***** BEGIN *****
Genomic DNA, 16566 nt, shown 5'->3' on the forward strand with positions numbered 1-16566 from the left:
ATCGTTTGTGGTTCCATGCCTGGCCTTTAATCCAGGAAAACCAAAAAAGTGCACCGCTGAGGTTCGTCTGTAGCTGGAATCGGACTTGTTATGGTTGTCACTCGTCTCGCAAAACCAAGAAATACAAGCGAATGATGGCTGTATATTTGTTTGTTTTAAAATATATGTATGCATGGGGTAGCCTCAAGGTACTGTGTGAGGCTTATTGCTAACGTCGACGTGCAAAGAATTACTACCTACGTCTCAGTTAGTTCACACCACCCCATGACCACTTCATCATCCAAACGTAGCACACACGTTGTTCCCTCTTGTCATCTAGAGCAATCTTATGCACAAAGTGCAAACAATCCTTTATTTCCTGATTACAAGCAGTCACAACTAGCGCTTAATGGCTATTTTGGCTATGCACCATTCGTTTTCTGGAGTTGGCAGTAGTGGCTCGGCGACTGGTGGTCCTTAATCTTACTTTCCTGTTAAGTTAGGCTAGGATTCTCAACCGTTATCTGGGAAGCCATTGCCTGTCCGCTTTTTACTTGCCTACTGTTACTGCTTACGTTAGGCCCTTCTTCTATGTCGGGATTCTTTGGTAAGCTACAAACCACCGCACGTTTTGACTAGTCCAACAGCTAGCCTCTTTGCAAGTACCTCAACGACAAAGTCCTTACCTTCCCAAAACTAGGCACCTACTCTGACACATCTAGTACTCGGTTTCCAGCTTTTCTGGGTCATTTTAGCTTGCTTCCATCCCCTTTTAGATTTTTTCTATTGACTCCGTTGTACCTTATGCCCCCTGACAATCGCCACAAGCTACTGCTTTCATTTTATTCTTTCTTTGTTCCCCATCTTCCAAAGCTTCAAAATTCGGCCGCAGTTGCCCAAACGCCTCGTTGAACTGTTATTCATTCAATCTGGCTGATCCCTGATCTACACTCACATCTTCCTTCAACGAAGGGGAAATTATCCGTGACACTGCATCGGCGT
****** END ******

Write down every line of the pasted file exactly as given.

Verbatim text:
Genomic DNA, 16566 nt, shown 5'->3' on the forward strand with positions numbered 1-16566 from the left:
ATCGTTTGTGGTTCCATGCCTGGCCTTTAATCCAGGAAAACCAAAAAAGTGCACCGCTGAGGTTCGTCTGTAGCTGGAATCGGACTTGTTATGGTTGTCACTCGTCTCGCAAAACCAAGAAATACAAGCGAATGATGGCTGTATATTTGTTTGTTTTAAAATATATGTATGCATGGGGTAGCCTCAAGGTACTGTGTGAGGCTTATTGCTAACGTCGACGTGCAAAGAATTACTACCTACGTCTCAGTTAGTTCACACCACCCCATGACCACTTCATCATCCAAACGTAGCACACACGTTGTTCCCTCTTGTCATCTAGAGCAATCTTATGCACAAAGTGCAAACAATCCTTTATTTCCTGATTACAAGCAGTCACAACTAGCGCTTAATGGCTATTTTGGCTATGCACCATTCGTTTTCTGGAGTTGGCAGTAGTGGCTCGGCGACTGGTGGTCCTTAATCTTACTTTCCTGTTAAGTTAGGCTAGGATTCTCAACCGTTATCTGGGAAGCCATTGCCTGTCCGCTTTTTACTTGCCTACTGTTACTGCTTACGTTAGGCCCTTCTTCTATGTCGGGATTCTTTGGTAAGCTACAAACCACCGCACGTTTTGACTAGTCCAACAGCTAGCCTCTTTGCAAGTACCTCAACGACAAAGTCCTTACCTTCCCAAAACTAGGCACCTACTCTGACACATCTAGTACTCGGTTTCCAGCTTTTCTGGGTCATTTTAGCTTGCTTCCATCCCCTTTTAGATTTTTTCTATTGACTCCGTTGTACCTTATGCCCCCTGACAATCGCCACAAGCTACTGCTTTCATTTTATTCTTTCTTTGTTCCCCATCTTCCAAAGCTTCAAAATTCGGCCGCAGTTGCCCAAACGCCTCGTTGAACTGTTATTCATTCAATCTGGCTGATCCCTGATCTACACTCACATCTTCCTTCAACGAAGGGGAAATTATCCGTGACACTGCATCGGCGT